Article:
Q: “When I asked about a raise several months ago, my manager said no money was available for pay increases. However, I was recently told in confidence that a newly hired co-worker has a much higher salary than mine, even though I am our department's top producer. How can I tactfully tell my manager that I am aware of this discrepancy without revealing my source to him?”
A: If you focus only on your colleague's pay, your boss will probably reply that he can't discuss individual salaries, and that will be the end of the conversation. But if you are absolutely sure this information is correct, consider using it to leverage your own request for an increase.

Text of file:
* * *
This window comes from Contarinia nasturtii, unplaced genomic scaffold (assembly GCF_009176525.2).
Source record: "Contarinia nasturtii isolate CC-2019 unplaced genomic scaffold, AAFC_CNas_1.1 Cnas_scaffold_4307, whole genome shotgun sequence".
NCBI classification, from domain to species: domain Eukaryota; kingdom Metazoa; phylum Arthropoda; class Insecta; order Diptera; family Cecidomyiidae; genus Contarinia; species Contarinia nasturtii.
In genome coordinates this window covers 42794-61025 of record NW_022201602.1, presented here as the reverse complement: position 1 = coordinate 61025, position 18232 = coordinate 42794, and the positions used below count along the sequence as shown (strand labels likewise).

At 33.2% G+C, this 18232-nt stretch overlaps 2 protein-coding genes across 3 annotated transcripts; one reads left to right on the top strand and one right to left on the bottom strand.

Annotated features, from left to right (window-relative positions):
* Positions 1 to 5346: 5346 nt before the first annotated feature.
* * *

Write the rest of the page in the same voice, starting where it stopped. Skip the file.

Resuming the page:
For example: "The last time we discussed raises, salary budgets were very tight. However, I recently learned that our newest employee is being paid more than anyone else. Since I am the top producer, I think it would be only fair to revisit the topic of my compensation. When would be a good time to talk about this?"
If your boss asks how you obtained this information, the only honest response is that you were told in confidence. However, this may irritate him, so you'll have to decide whether to take that risk.
Employees are often uncomfortable asking for more money. Here’s how you do it: How to Ask for a Raise
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